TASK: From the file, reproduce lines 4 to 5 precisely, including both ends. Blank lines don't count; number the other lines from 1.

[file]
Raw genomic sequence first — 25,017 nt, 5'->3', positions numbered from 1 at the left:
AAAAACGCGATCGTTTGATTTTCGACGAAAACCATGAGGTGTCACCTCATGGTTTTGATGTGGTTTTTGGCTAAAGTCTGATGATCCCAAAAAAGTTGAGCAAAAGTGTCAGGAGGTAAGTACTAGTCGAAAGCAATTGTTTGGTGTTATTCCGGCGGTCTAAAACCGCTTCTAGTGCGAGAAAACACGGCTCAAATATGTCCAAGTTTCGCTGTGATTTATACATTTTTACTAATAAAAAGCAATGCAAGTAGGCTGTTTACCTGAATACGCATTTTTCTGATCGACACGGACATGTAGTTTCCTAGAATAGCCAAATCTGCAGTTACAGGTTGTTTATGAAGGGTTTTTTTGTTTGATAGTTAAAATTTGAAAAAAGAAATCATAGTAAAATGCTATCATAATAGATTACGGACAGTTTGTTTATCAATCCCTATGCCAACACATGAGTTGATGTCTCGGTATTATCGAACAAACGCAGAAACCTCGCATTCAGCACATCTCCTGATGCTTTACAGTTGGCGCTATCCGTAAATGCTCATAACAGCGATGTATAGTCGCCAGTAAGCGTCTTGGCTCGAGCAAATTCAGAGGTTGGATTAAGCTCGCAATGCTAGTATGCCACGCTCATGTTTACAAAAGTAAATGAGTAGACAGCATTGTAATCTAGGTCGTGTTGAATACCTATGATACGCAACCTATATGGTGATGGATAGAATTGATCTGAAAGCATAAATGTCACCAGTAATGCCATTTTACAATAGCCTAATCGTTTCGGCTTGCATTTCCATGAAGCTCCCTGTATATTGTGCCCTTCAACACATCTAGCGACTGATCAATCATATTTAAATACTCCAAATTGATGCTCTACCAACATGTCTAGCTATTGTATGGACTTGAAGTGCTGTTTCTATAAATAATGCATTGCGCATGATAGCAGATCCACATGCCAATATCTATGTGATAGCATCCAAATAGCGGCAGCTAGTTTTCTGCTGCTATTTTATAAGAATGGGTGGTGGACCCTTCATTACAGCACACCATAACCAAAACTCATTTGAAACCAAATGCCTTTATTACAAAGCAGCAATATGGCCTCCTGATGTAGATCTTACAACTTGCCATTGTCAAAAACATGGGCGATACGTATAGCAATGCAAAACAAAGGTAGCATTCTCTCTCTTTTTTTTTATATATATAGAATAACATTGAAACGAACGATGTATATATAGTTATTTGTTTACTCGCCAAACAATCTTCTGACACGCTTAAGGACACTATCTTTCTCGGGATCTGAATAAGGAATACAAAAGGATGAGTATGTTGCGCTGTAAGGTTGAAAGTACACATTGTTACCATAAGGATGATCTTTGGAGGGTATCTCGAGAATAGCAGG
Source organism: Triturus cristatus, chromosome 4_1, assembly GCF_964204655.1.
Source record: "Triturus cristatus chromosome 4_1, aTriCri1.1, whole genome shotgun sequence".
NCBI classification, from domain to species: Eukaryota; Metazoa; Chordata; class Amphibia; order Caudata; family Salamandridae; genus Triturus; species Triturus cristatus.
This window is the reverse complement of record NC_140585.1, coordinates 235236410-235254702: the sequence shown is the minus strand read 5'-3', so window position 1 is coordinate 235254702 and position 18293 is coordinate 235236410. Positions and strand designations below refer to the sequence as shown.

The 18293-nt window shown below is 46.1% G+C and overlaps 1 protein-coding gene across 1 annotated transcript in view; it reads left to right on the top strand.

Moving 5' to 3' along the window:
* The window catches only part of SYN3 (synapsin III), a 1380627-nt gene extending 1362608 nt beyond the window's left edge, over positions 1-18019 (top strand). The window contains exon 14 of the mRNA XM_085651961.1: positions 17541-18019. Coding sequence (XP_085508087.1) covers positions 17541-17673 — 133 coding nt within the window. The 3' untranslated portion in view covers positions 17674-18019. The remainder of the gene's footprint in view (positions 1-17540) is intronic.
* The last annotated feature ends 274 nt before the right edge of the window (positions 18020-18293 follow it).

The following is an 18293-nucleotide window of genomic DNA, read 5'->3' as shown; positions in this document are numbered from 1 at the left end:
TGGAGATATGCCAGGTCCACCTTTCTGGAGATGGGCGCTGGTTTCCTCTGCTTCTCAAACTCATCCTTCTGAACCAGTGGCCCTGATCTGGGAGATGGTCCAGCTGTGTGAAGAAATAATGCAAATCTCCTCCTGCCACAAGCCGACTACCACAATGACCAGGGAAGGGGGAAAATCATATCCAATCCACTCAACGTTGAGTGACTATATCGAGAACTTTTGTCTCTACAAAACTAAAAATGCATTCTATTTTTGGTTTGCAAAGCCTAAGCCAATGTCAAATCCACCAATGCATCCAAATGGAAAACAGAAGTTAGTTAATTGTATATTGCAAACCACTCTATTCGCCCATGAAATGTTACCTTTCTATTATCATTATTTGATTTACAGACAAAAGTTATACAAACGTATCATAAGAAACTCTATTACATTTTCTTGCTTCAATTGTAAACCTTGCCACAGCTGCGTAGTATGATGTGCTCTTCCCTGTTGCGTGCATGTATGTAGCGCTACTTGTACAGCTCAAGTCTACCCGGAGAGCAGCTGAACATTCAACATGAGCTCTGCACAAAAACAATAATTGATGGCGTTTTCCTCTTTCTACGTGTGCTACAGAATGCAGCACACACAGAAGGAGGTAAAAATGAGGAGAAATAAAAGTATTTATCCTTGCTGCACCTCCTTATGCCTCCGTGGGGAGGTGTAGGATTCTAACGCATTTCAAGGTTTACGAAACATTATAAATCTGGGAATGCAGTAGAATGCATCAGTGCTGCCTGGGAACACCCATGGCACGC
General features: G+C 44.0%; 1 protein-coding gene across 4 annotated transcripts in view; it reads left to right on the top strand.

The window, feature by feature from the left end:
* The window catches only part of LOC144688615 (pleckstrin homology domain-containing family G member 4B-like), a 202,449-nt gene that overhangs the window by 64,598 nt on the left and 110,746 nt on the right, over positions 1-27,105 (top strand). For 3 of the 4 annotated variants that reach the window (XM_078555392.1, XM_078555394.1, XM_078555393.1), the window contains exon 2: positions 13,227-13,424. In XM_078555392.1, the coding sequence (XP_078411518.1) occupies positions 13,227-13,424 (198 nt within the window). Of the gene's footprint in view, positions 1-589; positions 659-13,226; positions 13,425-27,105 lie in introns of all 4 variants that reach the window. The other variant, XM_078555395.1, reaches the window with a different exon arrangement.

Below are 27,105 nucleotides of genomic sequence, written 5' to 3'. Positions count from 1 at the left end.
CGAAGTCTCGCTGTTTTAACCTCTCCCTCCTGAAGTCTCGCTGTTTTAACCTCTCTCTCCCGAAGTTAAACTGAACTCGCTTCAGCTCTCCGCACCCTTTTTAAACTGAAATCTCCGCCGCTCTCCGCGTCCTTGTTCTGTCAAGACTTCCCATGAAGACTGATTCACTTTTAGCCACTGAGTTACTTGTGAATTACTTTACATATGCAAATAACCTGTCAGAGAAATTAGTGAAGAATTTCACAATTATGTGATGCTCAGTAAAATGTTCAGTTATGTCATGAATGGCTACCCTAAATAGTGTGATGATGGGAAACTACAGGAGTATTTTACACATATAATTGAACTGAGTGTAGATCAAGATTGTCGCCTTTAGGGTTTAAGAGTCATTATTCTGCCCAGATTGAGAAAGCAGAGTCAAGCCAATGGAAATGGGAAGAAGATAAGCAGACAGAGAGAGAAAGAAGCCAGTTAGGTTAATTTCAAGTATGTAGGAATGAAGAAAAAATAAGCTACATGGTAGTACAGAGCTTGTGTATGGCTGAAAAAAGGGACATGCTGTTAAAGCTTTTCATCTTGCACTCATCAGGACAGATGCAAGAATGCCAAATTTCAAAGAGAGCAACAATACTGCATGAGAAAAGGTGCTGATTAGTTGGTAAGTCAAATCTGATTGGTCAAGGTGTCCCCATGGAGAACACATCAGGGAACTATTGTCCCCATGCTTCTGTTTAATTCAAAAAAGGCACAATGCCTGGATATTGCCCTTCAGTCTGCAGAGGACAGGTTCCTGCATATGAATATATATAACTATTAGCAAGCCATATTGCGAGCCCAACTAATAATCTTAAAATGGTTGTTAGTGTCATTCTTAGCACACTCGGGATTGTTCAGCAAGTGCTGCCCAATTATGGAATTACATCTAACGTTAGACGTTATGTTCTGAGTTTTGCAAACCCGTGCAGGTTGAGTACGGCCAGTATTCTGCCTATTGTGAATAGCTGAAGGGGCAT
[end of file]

Source record: "Triturus cristatus chromosome 4_1, aTriCri1.1, whole genome shotgun sequence".
NCBI classification, from domain to species: Eukaryota; Metazoa; Chordata; class Amphibia; order Caudata; family Salamandridae; genus Triturus; species Triturus cristatus.